Find products that carry the Certified Seal of the U.S. Hemp Authority ™ or the National Animal Supplements Council (NASC) Quality Seal, as these meet industry-imposed standards and have passed a third-party audit.
Use only products that are designed for cats or that contain just CBD oil—and maybe a benign carrier like hemp oil, coconut oil or MCT oil.
Talk to an experienced veterinarian. The American Holistic Veterinary Medical Association provides a “Find a Vet” tool on its website if your veterinarian is unable to help.
6 Potential Side Effects of CBD Oils for Cats: What You Should Know!
Cat owners are turning to holistic approaches and natural supplements like CBD oils to treat their felines more than Western medicine. And, as these alternative treatments keep proving their effectiveness, it isn’t much of a surprise that more and more pet owners are getting invested in the oils.
Although substantial research studies on these natural oils are still ongoing, the findings and the health benefits of CBD oils on humans look incredibly promising.
But then, there haven’t been official significant scientific findings on the oil’s impacts on pets even though research on humans has proven effective. So, is CBD oil safe for cats?
What is CBD Oil?
The cannabis plant contains over a hundred active compounds that humans have been using to treat various ailments for a long time. Cannabidiol, or simply CBD, is one of the main compounds extracted from the plant to be used for medicinal purposes.
After extraction, feline owners blend the CBD compound in oils like coconut, olive, avocado, hempseed, and palm oil. These oils act as carriers, just like essential oils, where owners give them to cats orally.
The primary purpose for the extraction of this compound from the cannabis plant is to create a high concentration of CBD, a substance with medicinal and therapeutic properties. Unlike the major active compound in cannabis – tetrahydrocannabinol (THC), CBD does not have a euphoric or psychoactive effect that may leave its users “high.”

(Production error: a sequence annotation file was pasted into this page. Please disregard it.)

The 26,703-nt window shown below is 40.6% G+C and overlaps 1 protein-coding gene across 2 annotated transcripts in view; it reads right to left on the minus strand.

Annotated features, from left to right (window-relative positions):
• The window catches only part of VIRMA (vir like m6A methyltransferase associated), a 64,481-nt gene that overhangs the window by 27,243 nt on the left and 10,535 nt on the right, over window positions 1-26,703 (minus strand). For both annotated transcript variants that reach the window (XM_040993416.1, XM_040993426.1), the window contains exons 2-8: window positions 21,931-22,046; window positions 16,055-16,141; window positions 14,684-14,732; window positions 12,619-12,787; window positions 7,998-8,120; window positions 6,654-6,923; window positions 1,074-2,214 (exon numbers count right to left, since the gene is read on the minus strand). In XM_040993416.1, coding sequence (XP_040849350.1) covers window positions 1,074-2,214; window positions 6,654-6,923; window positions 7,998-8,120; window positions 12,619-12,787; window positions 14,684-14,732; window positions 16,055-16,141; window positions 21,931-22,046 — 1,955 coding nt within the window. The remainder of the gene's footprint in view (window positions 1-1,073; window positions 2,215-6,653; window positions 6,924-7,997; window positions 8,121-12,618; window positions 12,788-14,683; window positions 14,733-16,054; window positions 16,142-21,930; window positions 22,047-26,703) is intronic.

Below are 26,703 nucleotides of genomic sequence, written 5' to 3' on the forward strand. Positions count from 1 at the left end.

Since CBD is not mind-altering, cat enthusiasts have been using it to improve the quality of life and contain feline issues like:
Image Credit: Lightcube, Shutterstock
How Do CBD Oils Work in Cats?
Animals such as cats and dogs have an endocannabinoid system that helps keep their bodies healthy. This system works as the body’s control system to facilitate healing.
Since it is innate, kitties produce endocannabinoid substances known as endogenous cannabinoids. After release, these substances travel the bloodstream and help the cat’s body system maintain an internal balance known as homeostasis. This balance dictates to the body how it should respond to external events.
Therefore, when the CBD enters the body, it interacts with the endocannabinoid system to prevent the endocannabinoids from breaking down, pushing it to react accordingly. For this reason, people use CBD oils as a gentle supplement for their felines.
However, as much as some cat parents attest to major success in managing feline’s various health concerns using these oils, you should understand that cats and humans don’t process supplements the same way. For this reason, it would be best to contact your veterinarian before initiating it to your kitty.
Potential Side Effects of CBD Oils for Cats